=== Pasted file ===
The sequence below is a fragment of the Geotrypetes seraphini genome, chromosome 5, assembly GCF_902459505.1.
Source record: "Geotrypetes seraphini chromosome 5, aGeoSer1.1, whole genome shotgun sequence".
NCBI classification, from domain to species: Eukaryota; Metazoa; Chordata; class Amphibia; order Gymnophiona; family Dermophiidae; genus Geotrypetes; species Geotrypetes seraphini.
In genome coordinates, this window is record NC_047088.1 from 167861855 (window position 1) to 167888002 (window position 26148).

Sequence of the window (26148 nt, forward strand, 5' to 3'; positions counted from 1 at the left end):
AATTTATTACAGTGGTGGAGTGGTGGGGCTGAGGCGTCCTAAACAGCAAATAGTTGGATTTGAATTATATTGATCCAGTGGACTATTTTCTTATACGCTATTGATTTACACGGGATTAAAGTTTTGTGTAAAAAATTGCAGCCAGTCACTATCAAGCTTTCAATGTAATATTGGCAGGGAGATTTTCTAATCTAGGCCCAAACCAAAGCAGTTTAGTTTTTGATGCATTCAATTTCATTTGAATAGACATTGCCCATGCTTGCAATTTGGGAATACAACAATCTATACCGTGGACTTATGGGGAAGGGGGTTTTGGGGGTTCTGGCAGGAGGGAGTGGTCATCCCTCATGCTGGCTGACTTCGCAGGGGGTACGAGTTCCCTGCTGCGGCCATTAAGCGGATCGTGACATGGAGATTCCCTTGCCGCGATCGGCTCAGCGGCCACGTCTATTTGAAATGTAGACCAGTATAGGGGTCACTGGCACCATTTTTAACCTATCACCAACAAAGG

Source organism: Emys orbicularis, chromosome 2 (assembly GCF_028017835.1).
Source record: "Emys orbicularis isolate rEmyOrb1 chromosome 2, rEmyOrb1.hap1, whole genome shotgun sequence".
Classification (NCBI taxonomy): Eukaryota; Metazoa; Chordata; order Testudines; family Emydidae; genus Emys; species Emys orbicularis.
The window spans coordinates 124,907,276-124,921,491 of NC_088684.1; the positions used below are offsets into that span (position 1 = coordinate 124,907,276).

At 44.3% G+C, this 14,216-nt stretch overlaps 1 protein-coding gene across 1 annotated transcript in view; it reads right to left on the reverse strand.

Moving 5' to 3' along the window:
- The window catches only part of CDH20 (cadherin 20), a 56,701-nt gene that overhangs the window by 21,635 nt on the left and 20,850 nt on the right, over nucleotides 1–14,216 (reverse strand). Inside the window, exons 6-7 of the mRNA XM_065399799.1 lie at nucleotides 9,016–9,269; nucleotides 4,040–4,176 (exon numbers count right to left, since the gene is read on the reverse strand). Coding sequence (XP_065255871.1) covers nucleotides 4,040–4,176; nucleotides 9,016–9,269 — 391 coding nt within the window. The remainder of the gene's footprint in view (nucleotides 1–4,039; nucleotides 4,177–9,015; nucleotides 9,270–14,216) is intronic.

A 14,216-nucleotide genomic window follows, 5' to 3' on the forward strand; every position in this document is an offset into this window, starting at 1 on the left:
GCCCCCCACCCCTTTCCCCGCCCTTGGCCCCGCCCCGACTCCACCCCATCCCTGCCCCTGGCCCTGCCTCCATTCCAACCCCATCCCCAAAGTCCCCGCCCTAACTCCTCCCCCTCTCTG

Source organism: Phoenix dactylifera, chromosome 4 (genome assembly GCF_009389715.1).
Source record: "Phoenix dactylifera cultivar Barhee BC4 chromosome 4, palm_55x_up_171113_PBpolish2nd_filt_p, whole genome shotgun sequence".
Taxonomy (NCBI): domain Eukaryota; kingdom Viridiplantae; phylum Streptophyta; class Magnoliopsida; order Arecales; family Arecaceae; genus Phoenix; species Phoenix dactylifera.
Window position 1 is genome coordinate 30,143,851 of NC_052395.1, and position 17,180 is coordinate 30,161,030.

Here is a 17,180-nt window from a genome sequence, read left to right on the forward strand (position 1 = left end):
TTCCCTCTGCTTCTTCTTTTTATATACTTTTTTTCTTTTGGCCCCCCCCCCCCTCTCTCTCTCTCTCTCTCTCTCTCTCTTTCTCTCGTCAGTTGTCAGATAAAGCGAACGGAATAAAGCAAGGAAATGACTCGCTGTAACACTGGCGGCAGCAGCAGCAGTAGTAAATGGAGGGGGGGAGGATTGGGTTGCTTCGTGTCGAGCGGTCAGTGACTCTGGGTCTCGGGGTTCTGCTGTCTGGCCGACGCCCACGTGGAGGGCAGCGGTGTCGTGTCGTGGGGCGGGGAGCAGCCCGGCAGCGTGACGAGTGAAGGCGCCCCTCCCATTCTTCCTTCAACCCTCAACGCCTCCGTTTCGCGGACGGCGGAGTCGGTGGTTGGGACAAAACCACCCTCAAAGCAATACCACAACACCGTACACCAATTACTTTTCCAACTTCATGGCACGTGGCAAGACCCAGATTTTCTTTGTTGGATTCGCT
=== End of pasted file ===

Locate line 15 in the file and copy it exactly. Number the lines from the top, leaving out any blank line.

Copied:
GCCCCCCACCCCTTTCCCCGCCCTTGGCCCCGCCCCGACTCCACCCCATCCCTGCCCCTGGCCCTGCCTCCATTCCAACCCCATCCCCAAAGTCCCCGCCCTAACTCCTCCCCCTCTCTG